A state administrative law court judge has turned down legal appeals by three medical groups that were denied participation in the latest Medicaid waiver initiative.
Medicaid recipients in a 13-county section of the Triad and Northwest North Carolina, along with a 14-county section of central North Carolina that includes Alamance County, are scheduled to start service through prepaid health plans, or PHPs, in November. Medicaid recipients in the rest of the state are scheduled to start in February.
Medicaid serves 2.1 million North Carolinians. Of that total, 1.6 million will be enrolled in managed care under a federal waiver approved in October 2018.
PHPs represent a major overhaul in how the state pays for Medicaid patients’ care. Currently, health providers are paid under a fee-for-service system.
PHPs, by contrast, will pay providers a set amount per month for each patient’s costs. The N.C. Department of Health and Human Services will reimburse the plans.
On June 26, Administrative Lawn Judge Tenisha Jacobs denied requests to stay the rollout filed by My Health by Health Providers, Aetna Better Health of North Carolina and Optima Family Care of North Carolina Inc.
The rulings came nearly five months after the DHHS announced on Feb. 5 that it had selected AmeriHealth Caritas North Carolina, Blue Cross and Blue Shield of North Carolina, UnitedHealthcare of North Carolina, and WellCare of North Carolina to serve as statewide PHPs over MyHealth, Aetna and Optima.
MyHealth was formed by 12 North Carolina health-care systems, including Novant Health Inc., Wake Forest Baptist Medical Center and Cone Health.
On April 9, MyHealth appealed the DHHS decision four days after the department denied MyHealth’s bid protest that would have added it to the PHP provider list.
MyHealth officials could not be immediately reached for comment on the rulings.
The DHHS also chose just one of three potential provider-led entities, or PLEs, even though N.C. General Assembly approved having up to 12 such groups last year. Each of the six state regions could have had up to five PLEs providing services.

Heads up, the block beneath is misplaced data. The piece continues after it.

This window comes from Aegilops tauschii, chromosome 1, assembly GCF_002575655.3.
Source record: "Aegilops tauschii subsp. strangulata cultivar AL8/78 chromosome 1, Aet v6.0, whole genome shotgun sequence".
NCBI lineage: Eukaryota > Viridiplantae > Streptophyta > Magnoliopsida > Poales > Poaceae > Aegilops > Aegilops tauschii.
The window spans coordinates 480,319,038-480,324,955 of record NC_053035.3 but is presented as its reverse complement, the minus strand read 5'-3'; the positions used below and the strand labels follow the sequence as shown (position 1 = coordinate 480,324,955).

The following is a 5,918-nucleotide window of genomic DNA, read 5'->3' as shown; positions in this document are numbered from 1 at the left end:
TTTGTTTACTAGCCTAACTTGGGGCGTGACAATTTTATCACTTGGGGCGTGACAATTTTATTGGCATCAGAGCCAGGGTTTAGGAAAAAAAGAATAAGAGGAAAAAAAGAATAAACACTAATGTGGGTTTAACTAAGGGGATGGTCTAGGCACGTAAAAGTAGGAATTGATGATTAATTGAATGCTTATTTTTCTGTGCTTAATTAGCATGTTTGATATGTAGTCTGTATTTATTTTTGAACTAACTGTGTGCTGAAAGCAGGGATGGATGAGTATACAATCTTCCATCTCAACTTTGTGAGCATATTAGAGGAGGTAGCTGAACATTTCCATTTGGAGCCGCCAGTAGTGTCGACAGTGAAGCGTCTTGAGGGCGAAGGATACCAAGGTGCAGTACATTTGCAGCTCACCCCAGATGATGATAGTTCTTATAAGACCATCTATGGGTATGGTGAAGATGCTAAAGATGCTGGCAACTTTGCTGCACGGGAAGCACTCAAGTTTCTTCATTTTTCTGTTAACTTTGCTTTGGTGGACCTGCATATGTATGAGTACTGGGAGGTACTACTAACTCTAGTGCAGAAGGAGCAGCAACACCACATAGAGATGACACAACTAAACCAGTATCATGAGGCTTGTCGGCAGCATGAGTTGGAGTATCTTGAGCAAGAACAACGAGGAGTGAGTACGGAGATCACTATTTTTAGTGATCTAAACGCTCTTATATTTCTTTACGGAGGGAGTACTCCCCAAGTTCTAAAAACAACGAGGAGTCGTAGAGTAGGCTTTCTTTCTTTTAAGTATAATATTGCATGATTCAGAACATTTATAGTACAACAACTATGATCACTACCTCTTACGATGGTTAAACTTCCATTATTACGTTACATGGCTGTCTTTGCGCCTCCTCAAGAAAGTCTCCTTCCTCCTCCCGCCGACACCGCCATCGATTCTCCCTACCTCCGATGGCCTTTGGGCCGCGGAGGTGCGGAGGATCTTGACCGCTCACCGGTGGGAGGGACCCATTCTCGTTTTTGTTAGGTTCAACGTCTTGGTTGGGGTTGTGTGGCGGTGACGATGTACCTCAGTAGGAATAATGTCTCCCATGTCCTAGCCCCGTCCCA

MyHealth has described the DHHS format as a “deeply flawed design and evaluation process.”
“My Health is requesting that Medicaid patients be given the choice of a provider-led entity operated by North Carolina’s most experienced health systems and its 15,000 physician partners, instead of out-of-state insurance companies with little or no Medicaid experience in North Carolina.
“This is the choice the General Assembly intended,” My Health argued.
Jacobs said in her ruling that the DHHS’ evaluation committee “determined that MyHealth was the sixth-ranked” applicant — behind Aetna — based on its evaluation format.
Jacobs said MyHealth “is not likely to succeed” in showing that state regulations require the DHHS to award six regional contracts even though legislators allowed for up to 12.
The judge said “it is not likely” MyHealth could prove the DHHS “erred in failing to consider it for regional contracts.”
Jacobs used similar language in her denials of the Aetna and Optima appeals.
MyHealth claimed in its motion that the request for proposal format was “biased against” PLEs. Jacobs determined that MyHealth would not succeed in challenging the DHHS’ request for proposal processes.
“Although MyHealth may disagree with the scores that the evaluation committee awarded its proposal on discrete questions, absent MyHealth showing that DHHS abused its broad discretion or erred in some other manner, there is no basis for this tribunal to disturb the scores awarded by DHHS,” Jacobs wrote.
Other factor in play
Although the three groups’ stay requests were unsuccessful with their stay requests, the rollout of the waiver initiative still could grind to a halt or face a lengthy delay — a ripple effect from dispute over the 2019-20 state budget.
On June 28, Democratic Gov. Roy Cooper vetoed the state budget compromise passed by the Republican-led legislature.
Cooper is insisting that a form of Medicaid expansion be included in the state budget, while key GOP legislative leaders are pushing back hard against the request.
The Medicaid rollout is dependent upon $218 million in start-up funding in the 2019-20 state budget.
According to the office of N.C. Senate leader Phil Berger, a Republican from Eden who represents Rockingham County, that money would go toward patient enrollment-broker contracts, provider credentialing, data analytics and other program-design components.
“Funds needed to keep our disaster response moving forward are in jeopardy,” said state Rep. Donny Lambeth, R-Forsyth, a key House budget writer.
“Our Medicaid reform plan will stop and be unable to move forward on our timeline, risking major improvements in care to Medicaid patients who need medical care,” Lambeth said.
DHHS called the prepaid health, or PHP, plan initiative the largest procurement in its history. The PHP contracts will represent a $6 billion expense annually for three years, followed by two one-year options, so the total contract could be worth $30 billion.
Medicaid recipients were scheduled to begin enrollment in PHPs this month. If a recipient does not choose a PHP by Sept. 30, one will be chosen for them.
In most instances, recipients will be able to be seen by the same providers they have now.